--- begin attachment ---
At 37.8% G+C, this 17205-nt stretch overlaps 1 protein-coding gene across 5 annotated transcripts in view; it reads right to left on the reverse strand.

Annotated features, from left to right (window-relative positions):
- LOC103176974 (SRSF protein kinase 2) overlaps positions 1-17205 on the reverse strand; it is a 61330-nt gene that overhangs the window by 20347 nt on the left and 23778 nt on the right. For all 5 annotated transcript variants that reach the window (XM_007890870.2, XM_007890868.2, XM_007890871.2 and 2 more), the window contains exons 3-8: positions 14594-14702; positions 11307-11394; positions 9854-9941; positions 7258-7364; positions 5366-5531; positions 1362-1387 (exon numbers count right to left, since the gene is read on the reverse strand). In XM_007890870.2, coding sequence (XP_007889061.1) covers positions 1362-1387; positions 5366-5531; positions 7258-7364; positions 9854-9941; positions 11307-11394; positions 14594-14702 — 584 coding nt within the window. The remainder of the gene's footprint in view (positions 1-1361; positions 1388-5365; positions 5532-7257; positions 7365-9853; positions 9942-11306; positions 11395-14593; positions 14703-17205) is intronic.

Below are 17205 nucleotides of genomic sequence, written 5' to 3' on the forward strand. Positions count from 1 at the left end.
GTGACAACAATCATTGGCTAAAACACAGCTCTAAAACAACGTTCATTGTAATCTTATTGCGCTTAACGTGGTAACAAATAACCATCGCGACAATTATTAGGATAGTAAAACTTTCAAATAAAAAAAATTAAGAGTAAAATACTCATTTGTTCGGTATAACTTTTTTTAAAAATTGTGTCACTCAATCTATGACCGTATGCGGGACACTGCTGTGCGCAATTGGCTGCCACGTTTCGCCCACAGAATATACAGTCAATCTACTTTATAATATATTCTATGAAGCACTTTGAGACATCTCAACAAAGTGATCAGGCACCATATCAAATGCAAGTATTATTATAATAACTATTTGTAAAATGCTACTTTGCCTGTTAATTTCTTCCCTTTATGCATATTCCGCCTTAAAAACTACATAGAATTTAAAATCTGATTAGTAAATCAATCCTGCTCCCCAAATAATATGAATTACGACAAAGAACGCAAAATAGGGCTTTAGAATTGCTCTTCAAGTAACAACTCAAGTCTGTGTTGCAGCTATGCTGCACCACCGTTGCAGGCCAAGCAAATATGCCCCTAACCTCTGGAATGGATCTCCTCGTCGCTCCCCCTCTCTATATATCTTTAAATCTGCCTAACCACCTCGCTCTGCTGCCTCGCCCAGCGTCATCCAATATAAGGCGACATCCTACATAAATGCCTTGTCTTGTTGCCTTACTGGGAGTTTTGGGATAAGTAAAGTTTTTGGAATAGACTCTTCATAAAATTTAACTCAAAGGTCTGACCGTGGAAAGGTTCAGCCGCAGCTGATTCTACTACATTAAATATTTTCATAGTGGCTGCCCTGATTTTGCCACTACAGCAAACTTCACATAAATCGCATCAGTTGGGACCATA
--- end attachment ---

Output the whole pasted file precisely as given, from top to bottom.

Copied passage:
At 37.8% G+C, this 17205-nt stretch overlaps 1 protein-coding gene across 5 annotated transcripts in view; it reads right to left on the reverse strand.

Annotated features, from left to right (window-relative positions):
- LOC103176974 (SRSF protein kinase 2) overlaps positions 1-17205 on the reverse strand; it is a 61330-nt gene that overhangs the window by 20347 nt on the left and 23778 nt on the right. For all 5 annotated transcript variants that reach the window (XM_007890870.2, XM_007890868.2, XM_007890871.2 and 2 more), the window contains exons 3-8: positions 14594-14702; positions 11307-11394; positions 9854-9941; positions 7258-7364; positions 5366-5531; positions 1362-1387 (exon numbers count right to left, since the gene is read on the reverse strand). In XM_007890870.2, coding sequence (XP_007889061.1) covers positions 1362-1387; positions 5366-5531; positions 7258-7364; positions 9854-9941; positions 11307-11394; positions 14594-14702 — 584 coding nt within the window. The remainder of the gene's footprint in view (positions 1-1361; positions 1388-5365; positions 5532-7257; positions 7365-9853; positions 9942-11306; positions 11395-14593; positions 14703-17205) is intronic.

Below are 17205 nucleotides of genomic sequence, written 5' to 3' on the forward strand. Positions count from 1 at the left end.
GTGACAACAATCATTGGCTAAAACACAGCTCTAAAACAACGTTCATTGTAATCTTATTGCGCTTAACGTGGTAACAAATAACCATCGCGACAATTATTAGGATAGTAAAACTTTCAAATAAAAAAAATTAAGAGTAAAATACTCATTTGTTCGGTATAACTTTTTTTAAAAATTGTGTCACTCAATCTATGACCGTATGCGGGACACTGCTGTGCGCAATTGGCTGCCACGTTTCGCCCACAGAATATACAGTCAATCTACTTTATAATATATTCTATGAAGCACTTTGAGACATCTCAACAAAGTGATCAGGCACCATATCAAATGCAAGTATTATTATAATAACTATTTGTAAAATGCTACTTTGCCTGTTAATTTCTTCCCTTTATGCATATTCCGCCTTAAAAACTACATAGAATTTAAAATCTGATTAGTAAATCAATCCTGCTCCCCAAATAATATGAATTACGACAAAGAACGCAAAATAGGGCTTTAGAATTGCTCTTCAAGTAACAACTCAAGTCTGTGTTGCAGCTATGCTGCACCACCGTTGCAGGCCAAGCAAATATGCCCCTAACCTCTGGAATGGATCTCCTCGTCGCTCCCCCTCTCTATATATCTTTAAATCTGCCTAACCACCTCGCTCTGCTGCCTCGCCCAGCGTCATCCAATATAAGGCGACATCCTACATAAATGCCTTGTCTTGTTGCCTTACTGGGAGTTTTGGGATAAGTAAAGTTTTTGGAATAGACTCTTCATAAAATTTAACTCAAAGGTCTGACCGTGGAAAGGTTCAGCCGCAGCTGATTCTACTACATTAAATATTTTCATAGTGGCTGCCCTGATTTTGCCACTACAGCAAACTTCACATAAATCGCATCAGTTGGGACCATA